Heroin and other opiates have become a growing problem across Western New York, with an ever-increasing number of deaths being attributed to overdoses. In the first of a three-part series on addiction, WBFO's Cheryl Hagen shares one mother's tragic story.
“He was my clown. Matt was very funny. He had a great sense of Humor.”
Deanna’s son Matt died from an opiate overdose. He was just 17-years-old.
“He was very good with figuring things out, like any type of computer issues, things like that. He would have been a great IT person. He would have been a really good gamer cause he loved to play video games all the time. He was very happy go lucky.”
Matt seemed like a typical suburban kid, but Deanna says he was facing a harsh reality, addiction does not discriminate.
“Matt started to experiment through drinking and marijuana, the kind of things you would think, that’s normal teenage experimentation. But unfortunately, now we have all these pills out there where these kids are experimenting with the Lortabs and things like that, and that’s what he started to do, and it continued and led to heroin.”
Matt’s behavior changed. He started hanging out with a different group of kids, his grades dropped, and he began lying, stealing and denying any doing anything wrong.
“He would make up stories that his TV, he was bringing over to his friends, and the TV fell and he just threw it in the dumpster. I went to the friend’s house and spoke to the mother, and then I went to another friend’s house to get another story. Basically, it was a lie to cover up that he sold the TV to get money.”
“Then I would go out and buy drug tests and he would deny that he was doing anything. It got to a point where, I wouldn’t let him leave the house. I told him you’re not going anywhere until you do this drug test. I sat in the kitchen with him for probably two hours.”
Deanna says she tried everything including calling the police on her own son.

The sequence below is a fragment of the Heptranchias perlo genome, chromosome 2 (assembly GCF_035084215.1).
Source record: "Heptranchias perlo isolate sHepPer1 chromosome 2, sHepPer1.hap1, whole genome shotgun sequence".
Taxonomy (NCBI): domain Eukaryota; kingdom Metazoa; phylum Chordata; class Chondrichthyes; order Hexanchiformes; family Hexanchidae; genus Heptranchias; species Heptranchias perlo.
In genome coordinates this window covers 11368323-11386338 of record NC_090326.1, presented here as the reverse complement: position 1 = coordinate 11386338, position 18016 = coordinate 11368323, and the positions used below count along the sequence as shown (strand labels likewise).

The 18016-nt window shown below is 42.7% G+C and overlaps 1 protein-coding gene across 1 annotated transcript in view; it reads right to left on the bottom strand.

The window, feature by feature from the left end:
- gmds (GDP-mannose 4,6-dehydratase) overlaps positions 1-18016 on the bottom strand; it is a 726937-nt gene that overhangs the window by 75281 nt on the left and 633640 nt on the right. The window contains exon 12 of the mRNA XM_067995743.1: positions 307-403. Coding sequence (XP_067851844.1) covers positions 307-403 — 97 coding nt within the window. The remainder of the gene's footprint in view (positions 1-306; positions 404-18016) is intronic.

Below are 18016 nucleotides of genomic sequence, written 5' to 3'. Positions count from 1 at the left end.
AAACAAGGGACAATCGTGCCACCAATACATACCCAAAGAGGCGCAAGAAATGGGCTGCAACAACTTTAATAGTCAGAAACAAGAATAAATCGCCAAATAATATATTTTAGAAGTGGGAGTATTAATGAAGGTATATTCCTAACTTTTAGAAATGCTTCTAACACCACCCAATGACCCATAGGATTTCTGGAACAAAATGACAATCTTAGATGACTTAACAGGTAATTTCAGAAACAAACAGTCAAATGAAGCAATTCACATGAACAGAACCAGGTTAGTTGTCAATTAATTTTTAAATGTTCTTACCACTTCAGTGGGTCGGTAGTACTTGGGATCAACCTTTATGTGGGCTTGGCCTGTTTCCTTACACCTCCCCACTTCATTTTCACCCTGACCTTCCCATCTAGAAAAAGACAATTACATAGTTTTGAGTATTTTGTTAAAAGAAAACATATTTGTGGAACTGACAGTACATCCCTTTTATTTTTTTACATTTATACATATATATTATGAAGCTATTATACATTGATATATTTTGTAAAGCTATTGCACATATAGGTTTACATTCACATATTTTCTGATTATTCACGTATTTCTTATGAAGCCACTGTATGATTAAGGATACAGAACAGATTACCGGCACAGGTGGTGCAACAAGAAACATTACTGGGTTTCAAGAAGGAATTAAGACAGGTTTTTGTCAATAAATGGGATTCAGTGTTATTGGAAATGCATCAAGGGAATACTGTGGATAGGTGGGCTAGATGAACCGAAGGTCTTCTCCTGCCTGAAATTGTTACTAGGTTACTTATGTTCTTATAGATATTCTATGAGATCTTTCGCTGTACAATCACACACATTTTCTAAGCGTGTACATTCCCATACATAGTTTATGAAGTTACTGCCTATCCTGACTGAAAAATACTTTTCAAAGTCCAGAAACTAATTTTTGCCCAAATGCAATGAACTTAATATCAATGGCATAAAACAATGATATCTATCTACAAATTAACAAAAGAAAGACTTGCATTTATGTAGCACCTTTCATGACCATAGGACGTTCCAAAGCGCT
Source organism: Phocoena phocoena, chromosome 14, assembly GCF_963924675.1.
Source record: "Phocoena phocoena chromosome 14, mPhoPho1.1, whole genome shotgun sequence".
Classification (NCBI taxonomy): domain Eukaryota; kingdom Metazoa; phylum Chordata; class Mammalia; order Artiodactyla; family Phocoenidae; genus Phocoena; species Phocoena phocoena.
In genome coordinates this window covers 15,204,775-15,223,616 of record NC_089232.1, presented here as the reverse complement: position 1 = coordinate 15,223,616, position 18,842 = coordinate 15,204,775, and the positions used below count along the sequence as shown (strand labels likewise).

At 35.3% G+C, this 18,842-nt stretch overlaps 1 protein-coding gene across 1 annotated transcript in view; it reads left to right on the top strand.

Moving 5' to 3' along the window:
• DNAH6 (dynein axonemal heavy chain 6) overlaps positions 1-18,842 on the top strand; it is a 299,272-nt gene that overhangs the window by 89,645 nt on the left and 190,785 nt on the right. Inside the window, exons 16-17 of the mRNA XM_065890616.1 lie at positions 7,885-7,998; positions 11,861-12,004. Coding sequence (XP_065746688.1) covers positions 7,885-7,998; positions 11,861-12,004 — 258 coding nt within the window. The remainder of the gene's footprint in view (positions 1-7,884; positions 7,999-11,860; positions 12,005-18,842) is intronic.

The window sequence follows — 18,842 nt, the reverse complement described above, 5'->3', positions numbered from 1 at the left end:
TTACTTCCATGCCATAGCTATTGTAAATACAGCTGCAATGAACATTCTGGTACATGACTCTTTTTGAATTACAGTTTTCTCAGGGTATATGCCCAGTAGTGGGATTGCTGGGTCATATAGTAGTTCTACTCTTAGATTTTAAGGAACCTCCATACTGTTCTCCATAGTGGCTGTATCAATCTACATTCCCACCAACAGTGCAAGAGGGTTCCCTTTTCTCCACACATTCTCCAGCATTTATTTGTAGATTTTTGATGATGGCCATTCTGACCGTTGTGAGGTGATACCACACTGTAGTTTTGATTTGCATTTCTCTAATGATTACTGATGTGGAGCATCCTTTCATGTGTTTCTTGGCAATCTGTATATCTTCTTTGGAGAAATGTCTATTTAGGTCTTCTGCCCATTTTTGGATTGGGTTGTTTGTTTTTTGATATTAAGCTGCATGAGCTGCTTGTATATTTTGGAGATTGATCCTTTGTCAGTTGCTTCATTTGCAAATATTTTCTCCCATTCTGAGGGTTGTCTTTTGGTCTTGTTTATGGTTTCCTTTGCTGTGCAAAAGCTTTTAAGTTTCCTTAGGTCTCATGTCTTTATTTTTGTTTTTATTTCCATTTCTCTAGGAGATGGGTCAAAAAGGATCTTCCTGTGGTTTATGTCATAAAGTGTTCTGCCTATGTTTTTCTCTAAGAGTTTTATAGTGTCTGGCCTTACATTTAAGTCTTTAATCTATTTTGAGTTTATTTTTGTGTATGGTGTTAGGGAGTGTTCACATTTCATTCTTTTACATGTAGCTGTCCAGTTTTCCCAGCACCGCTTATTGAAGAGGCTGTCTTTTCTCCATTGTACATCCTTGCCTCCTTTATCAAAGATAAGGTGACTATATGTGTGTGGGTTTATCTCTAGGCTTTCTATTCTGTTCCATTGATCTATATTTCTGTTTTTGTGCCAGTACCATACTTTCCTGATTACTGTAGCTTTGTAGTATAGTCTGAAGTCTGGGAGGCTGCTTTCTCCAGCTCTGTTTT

“I was afraid that if he went to bed that night, he wasn’t going to wake up. He was just very lethargic and totally out of it. The police just came to the house and told him to get in the car with me and I had to take him to ECMC.”
Ultimately, Matt’s behavior landed him in trouble with the law. A judge gave him the choice of jail or rehab. Matt chose rehab, giving Deanna a glimmer of hope, but it was short-lived. Matt left after only three months.
“It’s a horrible feeling as a parent. You feel so helpless. They say they have to hit rock bottom in order for them to realize how serious it is and want to get treatment. He just wasn’t there yet. I really do feel that they feel that their invincible, nothing bad is going to happen. They’re just experimenting. They’re going to do this for however long they want to and then they’re going to stop, but it isn’t like that.”
Matt died just a few months later. He had told a friend he was going to get through the holidays and then head back to rehab but he didn’t make it.
“It’s unfortunate because you try so hard using the tough love method to let them kind of think maybe what I’m doing isn’t worth it, my family is more important. I honestly don’t even think that they’re thinking clearly. I think all they think about is that drug. He left here in August and it was December 2nd that he passed away… He had just turned 17 in November so it was not long after his 17th birthday.”
Matt’s high school principal recently sent Deanna a letter he wrote while he was still in school.
“I want to say last year, she contacted me and she had a letter that he had written because he got into trouble. He wrote her this letter. Just reading the letter after she sent it to me was almost like I could hear him saying the words off the paper. It was just like comical. It brought back good memories.”
You can hear Part 2 of the series on WBFO's Morning Edition on Tuesday, September 15th.